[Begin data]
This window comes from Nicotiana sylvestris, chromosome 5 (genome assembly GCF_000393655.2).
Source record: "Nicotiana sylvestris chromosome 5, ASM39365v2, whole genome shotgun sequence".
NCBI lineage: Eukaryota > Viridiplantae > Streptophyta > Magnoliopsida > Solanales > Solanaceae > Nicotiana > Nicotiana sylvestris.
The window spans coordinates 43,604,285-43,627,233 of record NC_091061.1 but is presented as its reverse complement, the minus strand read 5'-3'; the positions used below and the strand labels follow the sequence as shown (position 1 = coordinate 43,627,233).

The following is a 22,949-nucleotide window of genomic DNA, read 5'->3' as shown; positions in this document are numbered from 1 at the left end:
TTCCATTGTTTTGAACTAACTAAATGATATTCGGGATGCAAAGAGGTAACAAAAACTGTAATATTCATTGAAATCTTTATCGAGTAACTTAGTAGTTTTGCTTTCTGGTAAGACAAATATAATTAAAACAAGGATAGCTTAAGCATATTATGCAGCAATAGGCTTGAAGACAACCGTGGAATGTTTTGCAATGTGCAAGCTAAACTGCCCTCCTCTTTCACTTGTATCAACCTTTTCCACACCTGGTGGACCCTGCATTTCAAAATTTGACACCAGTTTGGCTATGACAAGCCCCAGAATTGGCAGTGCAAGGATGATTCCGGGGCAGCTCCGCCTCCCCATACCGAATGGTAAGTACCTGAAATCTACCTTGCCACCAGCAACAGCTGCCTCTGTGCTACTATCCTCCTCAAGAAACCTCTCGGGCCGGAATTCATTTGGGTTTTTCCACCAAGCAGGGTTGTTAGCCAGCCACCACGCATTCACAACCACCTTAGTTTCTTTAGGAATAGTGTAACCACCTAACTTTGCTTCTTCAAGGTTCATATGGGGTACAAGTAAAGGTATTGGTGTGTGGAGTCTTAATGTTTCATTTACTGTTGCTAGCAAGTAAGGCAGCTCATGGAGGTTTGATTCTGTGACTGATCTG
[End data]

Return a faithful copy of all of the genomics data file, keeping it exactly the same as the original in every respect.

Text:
This window comes from Nicotiana sylvestris, chromosome 5 (genome assembly GCF_000393655.2).
Source record: "Nicotiana sylvestris chromosome 5, ASM39365v2, whole genome shotgun sequence".
NCBI lineage: Eukaryota > Viridiplantae > Streptophyta > Magnoliopsida > Solanales > Solanaceae > Nicotiana > Nicotiana sylvestris.
The window spans coordinates 43,604,285-43,627,233 of record NC_091061.1 but is presented as its reverse complement, the minus strand read 5'-3'; the positions used below and the strand labels follow the sequence as shown (position 1 = coordinate 43,627,233).

The following is a 22,949-nucleotide window of genomic DNA, read 5'->3' as shown; positions in this document are numbered from 1 at the left end:
TTCCATTGTTTTGAACTAACTAAATGATATTCGGGATGCAAAGAGGTAACAAAAACTGTAATATTCATTGAAATCTTTATCGAGTAACTTAGTAGTTTTGCTTTCTGGTAAGACAAATATAATTAAAACAAGGATAGCTTAAGCATATTATGCAGCAATAGGCTTGAAGACAACCGTGGAATGTTTTGCAATGTGCAAGCTAAACTGCCCTCCTCTTTCACTTGTATCAACCTTTTCCACACCTGGTGGACCCTGCATTTCAAAATTTGACACCAGTTTGGCTATGACAAGCCCCAGAATTGGCAGTGCAAGGATGATTCCGGGGCAGCTCCGCCTCCCCATACCGAATGGTAAGTACCTGAAATCTACCTTGCCACCAGCAACAGCTGCCTCTGTGCTACTATCCTCCTCAAGAAACCTCTCGGGCCGGAATTCATTTGGGTTTTTCCACCAAGCAGGGTTGTTAGCCAGCCACCACGCATTCACAACCACCTTAGTTTCTTTAGGAATAGTGTAACCACCTAACTTTGCTTCTTCAAGGTTCATATGGGGTACAAGTAAAGGTATTGGTGTGTGGAGTCTTAATGTTTCATTTACTGTTGCTAGCAAGTAAGGCAGCTCATGGAGGTTTGATTCTGTGACTGATCTG